The Canadian operations of the Company source the majority of its products and major components from the United States. Consequently, reported costs of inventory and the transaction prices charged to customers for equipment and parts are affected by the relative strength of the Canadian dollar. The Company mitigates exchange rate risk by entering into foreign currency contracts to fix the cost of imported inventory where appropriate. In addition, pricing to customers is customarily adjusted to reflect changes in the Canadian dollar landed cost of imported goods.
The Company maintains a conservative hedging policy whereby all significant transactional currency risks are identified and hedged.
The following sensitivity analysis is intended to illustrate the sensitivity to changes in foreign exchange rates on the Company's financial instruments and show the impact on net earnings and comprehensive income. Financial instruments affected by currency risk include cash and cash equivalents, accounts receivable, accounts payable and derivative financial instruments. This sensitivity analysis relates to the position as at December 31, 2012 and for the year then ended. The following table shows Toromont's sensitivity to a 5% weakening of the Canadian dollar against the US dollar and the British Pound. A 5% strengthening of the Canadian dollar would have an equal and opposite effect. This sensitivity analysis is provided as reasonably possible change in currency in a volatile environment.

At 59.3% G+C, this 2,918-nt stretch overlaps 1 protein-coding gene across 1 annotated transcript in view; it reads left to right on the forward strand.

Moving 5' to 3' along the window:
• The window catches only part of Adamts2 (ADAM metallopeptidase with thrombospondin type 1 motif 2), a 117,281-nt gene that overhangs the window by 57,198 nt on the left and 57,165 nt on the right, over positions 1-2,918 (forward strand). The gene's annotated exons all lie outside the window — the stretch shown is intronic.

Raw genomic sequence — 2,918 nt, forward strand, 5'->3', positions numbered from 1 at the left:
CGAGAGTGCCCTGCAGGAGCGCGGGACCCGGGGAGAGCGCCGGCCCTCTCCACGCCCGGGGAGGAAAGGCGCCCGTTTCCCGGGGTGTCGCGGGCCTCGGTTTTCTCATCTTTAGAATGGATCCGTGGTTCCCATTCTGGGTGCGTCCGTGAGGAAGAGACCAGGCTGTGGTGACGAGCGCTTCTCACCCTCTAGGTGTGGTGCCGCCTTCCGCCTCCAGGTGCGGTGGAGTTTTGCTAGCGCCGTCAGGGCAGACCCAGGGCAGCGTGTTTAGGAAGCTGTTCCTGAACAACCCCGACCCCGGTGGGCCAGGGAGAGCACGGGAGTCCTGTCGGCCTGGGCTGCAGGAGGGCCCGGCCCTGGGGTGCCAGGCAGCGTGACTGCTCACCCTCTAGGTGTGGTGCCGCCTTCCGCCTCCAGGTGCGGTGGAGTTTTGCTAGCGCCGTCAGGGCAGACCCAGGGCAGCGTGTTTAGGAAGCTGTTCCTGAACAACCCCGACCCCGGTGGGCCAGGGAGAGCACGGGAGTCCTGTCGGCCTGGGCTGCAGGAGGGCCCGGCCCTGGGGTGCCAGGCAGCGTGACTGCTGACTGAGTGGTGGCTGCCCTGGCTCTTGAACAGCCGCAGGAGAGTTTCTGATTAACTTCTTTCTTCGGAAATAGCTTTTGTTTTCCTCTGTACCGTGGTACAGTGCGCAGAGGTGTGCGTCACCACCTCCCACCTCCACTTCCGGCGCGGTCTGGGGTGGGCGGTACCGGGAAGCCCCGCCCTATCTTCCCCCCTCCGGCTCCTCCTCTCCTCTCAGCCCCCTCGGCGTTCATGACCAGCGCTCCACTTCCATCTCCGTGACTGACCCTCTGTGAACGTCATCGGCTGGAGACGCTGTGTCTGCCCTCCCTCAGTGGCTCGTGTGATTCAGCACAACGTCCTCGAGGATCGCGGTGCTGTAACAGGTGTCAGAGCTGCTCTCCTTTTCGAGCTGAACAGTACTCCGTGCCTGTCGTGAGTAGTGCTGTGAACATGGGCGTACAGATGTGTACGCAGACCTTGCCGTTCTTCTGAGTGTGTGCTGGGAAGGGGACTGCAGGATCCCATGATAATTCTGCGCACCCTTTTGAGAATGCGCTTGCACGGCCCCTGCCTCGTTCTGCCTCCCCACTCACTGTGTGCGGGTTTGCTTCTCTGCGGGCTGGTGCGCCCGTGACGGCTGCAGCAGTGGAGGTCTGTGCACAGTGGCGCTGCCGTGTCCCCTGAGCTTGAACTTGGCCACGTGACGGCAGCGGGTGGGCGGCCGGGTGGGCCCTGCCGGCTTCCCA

Cdn dollar weakens by 5% USD GBP----------------------------------------------------------------------------Financial instruments held in foreign operations:Other comprehensive Income $ 191 $ -Financial instruments held in Canadian operations:Net earnings $ 390 $ 5Other comprehensive Income $ 3,592 $ (26)
The movement in OCI in foreign operations reflects the change in the fair value of financial instruments. Gains or losses on translation of foreign subsidiaries are deferred in OCI. Accumulated currency translation adjustments are recognized in income when there is a reduction in the net investment in the foreign operation.
The movement in net earnings in Canadian operations is a result of a change in the fair values of financial instruments. The majority of these financial instruments are hedged.
The movement in OCI in Canadian operations reflects the change in the fair value of derivative financial instruments that are designated as cash flow hedges. The gains or losses on these instruments are not expected to affect net earnings as the gains or losses will offset losses or gains on the underlying hedged items.
Financial instruments that potentially subject the Company to credit risk consist of cash equivalents, accounts receivable and derivative financial instruments. The carrying amount of assets included on the consolidated statement of financial position represents the maximum credit exposure.
Cash equivalents consist mainly of short-term investments, such as money market deposits. The Company has deposited the cash equivalents with reputable financial institutions, from which management believes the risk of loss to be remote.
The Company has accounts receivable from customers engaged in various industries including mining, construction, food and beverage, and governmental agencies. These specific industries may be affected by economic factors that may impact accounts receivable. Management does not believe that any single industry represents significant credit risk. Credit risk concentration with respect to trade receivables is mitigated by the Company's large customer base.